WHAT A LESSON OF HUMILITY IS HERE READ TO Us! It is not with the great, or the mighty, or the noble, that the Saviour of the world condescends to take up his abode; to be clothed in scarlet and fine linen, and to fare sumptuously every day. It is not in

the courts, or the palaces, or even the temple of Jerusalem, that he chooses to make his blessed entrance into the world. But, trampling, as it were, upon all that man calls great and magnificent; making an open mock of the pomp, and the pride, and the vain glory of life, he vouchsafes to dignify the walk of the lowly with his presence, 'to fill the hungry with good things, while the rich are sent empty away :' to be born in a stable, instead of under a canopy; in Bethlehem, the city of David, “though little among the thousands of Judah,'* rather than in the capital of the Jewish monarchy, the citadel of its strength.

“ And, as was the opening, so, too, was the progress of his career. 'Not many wise men after the flesh, not many mighty, not many noble, were called ;'+ but it was the poor who had the gospel chiefly preached unto them; and the halt, and the deaf, and the dumb, and the blind, who were selected to be the principal heralds of the Redeemer's praise. Where, then, is boasting under the gospel? It is utterly excluded, it is anathematized, it is proscribed by every step of our divine Master's progress, from his mysterious entrance into life to his awful exit; from the manger at Bethlehem, to the cross at Calvary.

“And as he hallowed the path of humility, so did he that of affliction. It was his daily trial to endure the contradiction of sinners; ’his 'visage was marred more than any man's; he bore our griefs, and carried our sorrows; was wounded for our transgression, and bruised for our iniquities;' and, 'was made perfect through suffering.'

Mic. v. 2.

+ 1 Cor. i. 28.

“ WHAT A LESSON OF HUMAN WISDOM IS HERE READ TO US! Let philosophy look on, and blush at its own conceits. How little has man's understanding been able, at any time, to fathom the nature and the attributes of the Deity, or to dive into his mysterious councils! Every age and nation have had their successive mythologies and theologies, their creeds for the vulgar and their creeds for the learned. Egypt, India, Persia, and Greece, have vied with each other in their respective fancies. And, as though for the express purpose of shewing us the utter vanity of all the natural powers of the human mind, when pressed to their utmost stretch of elaborate cultivation, the experiment was permitted to be carried on among these nations in succession, through a period of little less than four thousand years. And what, in every instance, was the result? --Shadows instead of realities; visionary conjectures instead of substantial truths :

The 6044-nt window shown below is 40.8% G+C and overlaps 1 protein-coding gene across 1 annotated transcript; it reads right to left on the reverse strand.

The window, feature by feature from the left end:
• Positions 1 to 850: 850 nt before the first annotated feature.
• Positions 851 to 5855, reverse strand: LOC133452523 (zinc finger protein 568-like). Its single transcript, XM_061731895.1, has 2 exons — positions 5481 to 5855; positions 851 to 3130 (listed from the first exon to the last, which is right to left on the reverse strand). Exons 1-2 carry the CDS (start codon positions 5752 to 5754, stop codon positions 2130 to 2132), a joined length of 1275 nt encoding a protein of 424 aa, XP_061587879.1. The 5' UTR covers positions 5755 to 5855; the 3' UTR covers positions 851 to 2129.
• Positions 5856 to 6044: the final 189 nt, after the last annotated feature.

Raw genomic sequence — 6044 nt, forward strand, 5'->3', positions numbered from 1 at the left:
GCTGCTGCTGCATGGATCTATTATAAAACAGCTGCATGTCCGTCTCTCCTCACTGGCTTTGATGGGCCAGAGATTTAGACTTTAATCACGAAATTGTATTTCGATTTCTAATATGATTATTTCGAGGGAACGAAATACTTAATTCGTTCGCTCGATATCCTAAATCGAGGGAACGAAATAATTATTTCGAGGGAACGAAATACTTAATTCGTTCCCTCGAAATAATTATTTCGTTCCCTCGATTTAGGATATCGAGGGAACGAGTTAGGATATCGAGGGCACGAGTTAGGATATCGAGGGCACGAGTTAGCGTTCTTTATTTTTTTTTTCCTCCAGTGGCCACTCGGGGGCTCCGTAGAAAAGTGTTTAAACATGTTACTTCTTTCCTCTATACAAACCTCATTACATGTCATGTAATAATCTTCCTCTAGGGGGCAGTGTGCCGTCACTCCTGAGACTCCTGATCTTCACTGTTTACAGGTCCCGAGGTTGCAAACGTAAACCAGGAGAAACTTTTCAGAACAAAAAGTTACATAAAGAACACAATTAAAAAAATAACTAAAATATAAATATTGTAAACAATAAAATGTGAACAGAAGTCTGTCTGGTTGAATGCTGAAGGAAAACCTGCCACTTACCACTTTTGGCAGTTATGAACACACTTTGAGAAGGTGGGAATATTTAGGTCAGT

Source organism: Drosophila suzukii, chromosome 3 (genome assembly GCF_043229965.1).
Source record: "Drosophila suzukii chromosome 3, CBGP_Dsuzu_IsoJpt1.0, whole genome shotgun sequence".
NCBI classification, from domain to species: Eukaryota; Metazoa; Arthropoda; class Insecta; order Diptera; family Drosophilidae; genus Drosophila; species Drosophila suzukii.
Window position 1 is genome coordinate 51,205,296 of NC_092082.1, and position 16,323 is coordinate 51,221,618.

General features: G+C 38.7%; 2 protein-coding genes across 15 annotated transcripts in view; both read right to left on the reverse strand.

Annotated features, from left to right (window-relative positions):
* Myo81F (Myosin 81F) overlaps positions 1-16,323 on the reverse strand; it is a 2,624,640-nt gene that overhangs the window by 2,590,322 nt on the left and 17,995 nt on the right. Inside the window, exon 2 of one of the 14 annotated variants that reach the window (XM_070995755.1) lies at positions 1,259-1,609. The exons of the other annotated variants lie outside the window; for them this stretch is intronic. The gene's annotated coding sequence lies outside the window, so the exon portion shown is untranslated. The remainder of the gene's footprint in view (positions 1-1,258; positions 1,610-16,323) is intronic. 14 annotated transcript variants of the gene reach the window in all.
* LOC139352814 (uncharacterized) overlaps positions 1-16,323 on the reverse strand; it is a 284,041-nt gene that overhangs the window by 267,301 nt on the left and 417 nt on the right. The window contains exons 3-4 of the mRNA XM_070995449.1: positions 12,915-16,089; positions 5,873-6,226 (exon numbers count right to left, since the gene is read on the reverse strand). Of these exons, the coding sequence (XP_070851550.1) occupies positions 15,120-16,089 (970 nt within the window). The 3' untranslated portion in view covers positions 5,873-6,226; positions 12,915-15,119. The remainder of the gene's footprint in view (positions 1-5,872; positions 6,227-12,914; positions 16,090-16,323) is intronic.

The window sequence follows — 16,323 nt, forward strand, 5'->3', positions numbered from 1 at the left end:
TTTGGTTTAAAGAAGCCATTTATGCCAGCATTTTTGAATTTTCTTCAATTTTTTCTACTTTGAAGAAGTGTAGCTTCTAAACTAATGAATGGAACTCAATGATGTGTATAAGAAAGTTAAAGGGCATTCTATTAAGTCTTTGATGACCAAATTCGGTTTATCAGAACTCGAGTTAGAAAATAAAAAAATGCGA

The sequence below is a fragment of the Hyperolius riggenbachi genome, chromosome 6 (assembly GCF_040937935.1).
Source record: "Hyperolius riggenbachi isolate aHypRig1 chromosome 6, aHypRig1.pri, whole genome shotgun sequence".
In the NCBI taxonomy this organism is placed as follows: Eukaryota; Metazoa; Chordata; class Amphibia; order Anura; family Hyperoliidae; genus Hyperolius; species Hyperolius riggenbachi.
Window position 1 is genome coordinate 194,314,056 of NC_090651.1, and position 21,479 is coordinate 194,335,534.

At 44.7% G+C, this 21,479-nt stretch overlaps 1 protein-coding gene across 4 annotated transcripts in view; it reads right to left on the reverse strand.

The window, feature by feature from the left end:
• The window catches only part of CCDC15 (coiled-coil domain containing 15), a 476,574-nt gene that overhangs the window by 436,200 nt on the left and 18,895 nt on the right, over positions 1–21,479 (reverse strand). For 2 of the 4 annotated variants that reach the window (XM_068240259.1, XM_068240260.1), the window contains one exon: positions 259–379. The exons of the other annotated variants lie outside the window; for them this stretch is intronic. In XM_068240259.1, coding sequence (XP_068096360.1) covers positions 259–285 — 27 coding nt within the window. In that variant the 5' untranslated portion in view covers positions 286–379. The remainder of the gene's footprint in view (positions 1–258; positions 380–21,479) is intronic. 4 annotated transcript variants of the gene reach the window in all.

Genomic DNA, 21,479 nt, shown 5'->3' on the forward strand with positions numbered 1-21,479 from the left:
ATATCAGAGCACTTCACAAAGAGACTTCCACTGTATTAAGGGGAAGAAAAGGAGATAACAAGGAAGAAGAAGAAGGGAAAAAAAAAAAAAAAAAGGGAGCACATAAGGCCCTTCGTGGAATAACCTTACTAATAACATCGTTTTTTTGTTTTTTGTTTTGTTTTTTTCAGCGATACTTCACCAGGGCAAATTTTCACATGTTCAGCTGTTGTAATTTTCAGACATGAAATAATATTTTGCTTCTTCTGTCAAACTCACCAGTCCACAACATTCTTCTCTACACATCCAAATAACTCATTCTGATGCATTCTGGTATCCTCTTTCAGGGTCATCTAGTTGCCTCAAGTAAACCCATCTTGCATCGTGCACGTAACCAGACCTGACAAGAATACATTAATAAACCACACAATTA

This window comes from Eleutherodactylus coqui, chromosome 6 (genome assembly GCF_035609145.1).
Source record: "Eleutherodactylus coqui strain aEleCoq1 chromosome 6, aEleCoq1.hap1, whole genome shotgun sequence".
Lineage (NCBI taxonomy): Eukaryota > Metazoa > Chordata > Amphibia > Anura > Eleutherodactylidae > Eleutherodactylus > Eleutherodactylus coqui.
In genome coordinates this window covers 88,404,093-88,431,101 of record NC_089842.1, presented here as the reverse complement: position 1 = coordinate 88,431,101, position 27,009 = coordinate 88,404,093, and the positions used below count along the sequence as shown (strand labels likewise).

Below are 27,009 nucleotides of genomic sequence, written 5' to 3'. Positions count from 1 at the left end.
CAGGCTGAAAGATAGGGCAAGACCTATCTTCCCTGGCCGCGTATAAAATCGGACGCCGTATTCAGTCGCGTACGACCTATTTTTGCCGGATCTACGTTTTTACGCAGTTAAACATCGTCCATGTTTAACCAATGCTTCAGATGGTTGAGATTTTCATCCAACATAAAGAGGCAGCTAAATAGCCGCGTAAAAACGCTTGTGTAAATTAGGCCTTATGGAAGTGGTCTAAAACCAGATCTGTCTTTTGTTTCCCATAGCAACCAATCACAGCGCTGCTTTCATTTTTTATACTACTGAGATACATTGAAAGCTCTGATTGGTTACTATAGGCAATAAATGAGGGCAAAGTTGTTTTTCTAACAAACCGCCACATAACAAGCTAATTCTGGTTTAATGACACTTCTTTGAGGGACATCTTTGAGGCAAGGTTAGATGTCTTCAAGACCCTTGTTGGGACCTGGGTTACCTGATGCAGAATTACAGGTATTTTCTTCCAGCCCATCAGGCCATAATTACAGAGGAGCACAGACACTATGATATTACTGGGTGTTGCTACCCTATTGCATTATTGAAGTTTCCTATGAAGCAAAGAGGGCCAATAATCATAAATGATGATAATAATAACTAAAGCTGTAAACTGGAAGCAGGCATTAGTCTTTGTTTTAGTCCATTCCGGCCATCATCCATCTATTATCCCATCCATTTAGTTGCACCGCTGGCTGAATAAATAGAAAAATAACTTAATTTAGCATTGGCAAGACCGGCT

No light, but rather darkness visible. “And then, and not till then, after that, in the wisdom of God, the world by wisdom,' was thus proved to know not God, it pleased God,' by what the world called the foolishness of preaching,' thus retorting its own terms upon itself, by the great scheme of redemption, by the revelation of his own Son from heaven, to illuminate the darkness of nature, and 'to save them that believe.'

Where, then, is the wise? Where is the disputer of this world? God hath chosen the foolish things of the world (foolish in the world's own conceit) to confound the wise; yea, God hath chosen the weak things of the world to confound the things that are mighty;